Brittany and Normandy Cycle Tour 2007

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Monday 28 April 2014

Brittany and Normandy Cycle Tour 2007

Back in 2007, still living in Durham, we wanted to find a relatively inexpensive but still adventurous camping holiday. As a girl Esther and her parents had spent a lot of happy holidays in Northern France in their campervan, Winnie, sailing across the channel and moving from campsite to campsite for a couple of weeks. So we decided that we'd try that, but on bikes instead.

The heat takes it toll
Our journey started in Oxford where we caught the train to Portsmouth in order to pick up a night ferry to Le Havre. I'm not entirely sure how slowly the boat had to sail to take 8 hours to cross the channel, but this boat managed it. We had "seat only" tickets so we had no bed for the night, but fortunately as we'd got all of our camping gear on board with us we did get a better nights sleep than most passengers. While families all around tried to get comfy in hard backed, barely reclining seats we popped in our ear plugs and had a decent night on the floor on our airbeds in our sleeping bags!

Siesta under the trees!
Arriving in France we were greeted by roasting heat and blue skies. We had a rough plan to head cross country to Piriac-sur-mer where Esther had spent a lot of time as a child then track the coast roughly back to Le Havre 12 days later for our return boat. We set off through the French countryside but were being slowly cooked alive. After our third water stop we decided we had to siesta and fell asleep on a patch of grass in a tiny French hamlet we happened to be passing through. The locals must have though us crazy, but by the time the air had cooled enough to ride again we had just enough time to make it Caen by nightfall.

Back in Piriac-sur-mer
After that first day struggling in the heat, we quickly realised that the distance all the way to Piriac (300km) and then back around the coast was too much for our 12 day trip, so we decided to get the train to Nantes the next day and cycle from their to Piriac and spend the rest of the trip enjoying  the return journey to Le Havre. We even treated ourselves to a Pension opposite the station as our train left before 6am!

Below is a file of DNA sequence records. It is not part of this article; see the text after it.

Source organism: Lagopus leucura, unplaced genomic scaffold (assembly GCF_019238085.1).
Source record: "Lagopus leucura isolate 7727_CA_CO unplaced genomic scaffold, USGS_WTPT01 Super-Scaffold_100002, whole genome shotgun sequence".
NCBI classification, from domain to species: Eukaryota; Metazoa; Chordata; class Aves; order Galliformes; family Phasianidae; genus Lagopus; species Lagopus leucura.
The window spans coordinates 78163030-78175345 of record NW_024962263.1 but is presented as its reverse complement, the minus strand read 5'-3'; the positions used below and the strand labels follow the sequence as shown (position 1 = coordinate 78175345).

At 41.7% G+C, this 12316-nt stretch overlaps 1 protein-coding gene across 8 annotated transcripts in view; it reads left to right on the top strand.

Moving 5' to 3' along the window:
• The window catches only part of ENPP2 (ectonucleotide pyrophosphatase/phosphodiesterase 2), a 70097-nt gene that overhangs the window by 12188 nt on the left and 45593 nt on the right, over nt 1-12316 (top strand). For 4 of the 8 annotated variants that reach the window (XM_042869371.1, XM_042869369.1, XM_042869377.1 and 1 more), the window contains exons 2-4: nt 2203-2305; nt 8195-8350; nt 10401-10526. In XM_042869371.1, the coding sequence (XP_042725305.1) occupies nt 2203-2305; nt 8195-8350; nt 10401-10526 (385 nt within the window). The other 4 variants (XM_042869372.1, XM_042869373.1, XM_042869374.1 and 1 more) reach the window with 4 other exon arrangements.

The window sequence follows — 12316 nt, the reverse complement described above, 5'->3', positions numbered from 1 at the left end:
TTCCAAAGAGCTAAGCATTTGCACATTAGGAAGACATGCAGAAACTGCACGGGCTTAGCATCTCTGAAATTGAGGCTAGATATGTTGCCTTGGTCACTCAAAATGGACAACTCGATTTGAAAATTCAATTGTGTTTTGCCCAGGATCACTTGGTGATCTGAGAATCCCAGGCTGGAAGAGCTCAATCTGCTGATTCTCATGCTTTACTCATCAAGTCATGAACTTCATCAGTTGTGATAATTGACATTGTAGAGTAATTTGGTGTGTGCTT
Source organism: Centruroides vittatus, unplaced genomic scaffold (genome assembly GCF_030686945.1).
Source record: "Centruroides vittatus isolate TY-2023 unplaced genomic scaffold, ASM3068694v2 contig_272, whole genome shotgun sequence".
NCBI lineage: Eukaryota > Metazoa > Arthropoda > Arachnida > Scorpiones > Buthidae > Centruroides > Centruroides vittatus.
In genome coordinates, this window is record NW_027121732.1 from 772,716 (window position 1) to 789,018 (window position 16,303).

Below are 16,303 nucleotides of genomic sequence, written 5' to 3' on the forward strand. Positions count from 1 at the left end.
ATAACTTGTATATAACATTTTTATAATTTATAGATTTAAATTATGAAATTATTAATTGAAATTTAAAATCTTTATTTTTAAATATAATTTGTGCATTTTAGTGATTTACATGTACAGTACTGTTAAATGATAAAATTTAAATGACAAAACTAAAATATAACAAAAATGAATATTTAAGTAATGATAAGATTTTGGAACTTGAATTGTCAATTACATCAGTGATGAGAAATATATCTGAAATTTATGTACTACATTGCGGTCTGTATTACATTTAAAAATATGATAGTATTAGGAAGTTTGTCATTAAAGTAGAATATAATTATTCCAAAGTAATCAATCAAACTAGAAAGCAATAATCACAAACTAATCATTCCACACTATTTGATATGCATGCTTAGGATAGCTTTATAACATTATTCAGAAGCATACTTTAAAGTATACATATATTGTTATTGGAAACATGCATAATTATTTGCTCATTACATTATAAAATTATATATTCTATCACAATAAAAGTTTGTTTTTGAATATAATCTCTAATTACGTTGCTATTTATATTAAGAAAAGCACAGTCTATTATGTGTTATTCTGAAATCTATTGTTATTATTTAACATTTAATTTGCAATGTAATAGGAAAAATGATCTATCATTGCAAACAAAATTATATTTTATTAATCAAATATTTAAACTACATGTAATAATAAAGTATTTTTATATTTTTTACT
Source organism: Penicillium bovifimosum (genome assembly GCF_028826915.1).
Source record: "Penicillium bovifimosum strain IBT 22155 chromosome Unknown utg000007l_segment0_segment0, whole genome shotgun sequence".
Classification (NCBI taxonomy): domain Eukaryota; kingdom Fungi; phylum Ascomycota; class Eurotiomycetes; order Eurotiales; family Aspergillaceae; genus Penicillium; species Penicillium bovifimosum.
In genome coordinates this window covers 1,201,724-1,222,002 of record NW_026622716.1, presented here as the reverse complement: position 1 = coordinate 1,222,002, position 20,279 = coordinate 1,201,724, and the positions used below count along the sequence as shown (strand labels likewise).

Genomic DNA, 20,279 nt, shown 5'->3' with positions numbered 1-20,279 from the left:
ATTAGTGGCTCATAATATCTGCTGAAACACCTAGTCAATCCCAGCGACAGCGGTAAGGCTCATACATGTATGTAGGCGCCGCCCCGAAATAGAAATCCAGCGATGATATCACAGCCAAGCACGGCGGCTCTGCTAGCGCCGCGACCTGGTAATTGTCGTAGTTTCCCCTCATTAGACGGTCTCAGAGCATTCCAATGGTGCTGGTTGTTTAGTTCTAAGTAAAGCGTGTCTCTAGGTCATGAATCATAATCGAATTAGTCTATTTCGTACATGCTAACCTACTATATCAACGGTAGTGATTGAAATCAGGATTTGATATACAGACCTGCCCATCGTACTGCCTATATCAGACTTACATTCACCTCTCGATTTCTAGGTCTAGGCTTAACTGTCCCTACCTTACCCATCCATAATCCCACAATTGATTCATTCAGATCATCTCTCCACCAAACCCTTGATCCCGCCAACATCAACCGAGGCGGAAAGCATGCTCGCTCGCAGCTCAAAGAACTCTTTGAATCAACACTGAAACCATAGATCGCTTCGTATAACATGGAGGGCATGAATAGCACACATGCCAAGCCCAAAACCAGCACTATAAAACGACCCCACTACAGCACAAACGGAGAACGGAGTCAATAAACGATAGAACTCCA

Sunset time in Piriac-sur-mer

Arriving in Piriac the next day I could see why Esther has such fond memories of this idyllic seaside town. It was beautiful and as we sat by the sea eating the first of many Moules et Frites meals we felt very relaxed. We walked on the beach and watched the sun set over the sea.

After Piriac-sur-mer our daily routine fell into a simple rhythm. Wake up, pack up the tent, ride, eat, ride, eat, ride, find a camping (often in the dark!), pitch up, eat and sleep. As with our previous camping trips it was the simplicity and the physical effort and exhaustion that came with it that we found so relaxing, passing through beautiful, rolling countryside in the summer sunshine.

Megalithic Stones of Carnac
Our route back to Le Havre was planned on the go using some French road maps we'd bought when we arrived. We headed north roughly tracking the coastline passing through Vannes, Lorient, Concarneau, Quimper and Sizun, before heading cross country to Perros-Guirec and the Cote du Rose. From here we headed east through Saint Brieuc, passing Mont St. Michel before heading north east across the peninsula to the Normandy coastline at Arromanches where we saw some of the remains of the Normandy landings and visited some of the haunting war cemeteries.
Lunch by Mont Saint Micheal

On our trip we laughed a lot and ate a lot. And I mean a lot. These days we're much more health concious than we were back in 2007, but on this trip we were definitely on the pastry diet. If there was a patisserie that we passed by without sampling their delights it is only because France has so many of them. We certainly tried our fair share.

Patisseries delights again!

Our journey finished where it had begun, with a day boat this time back to Portsmouth where we managed, in the dark, to find a campsite that would take us. Coming home with us were lots of happy memories and one very smelly cheese that wasn't making us any friends on the morning train to Oxford. Oh well, perhaps the other passengers just thought that was us.

More moules and frites please!

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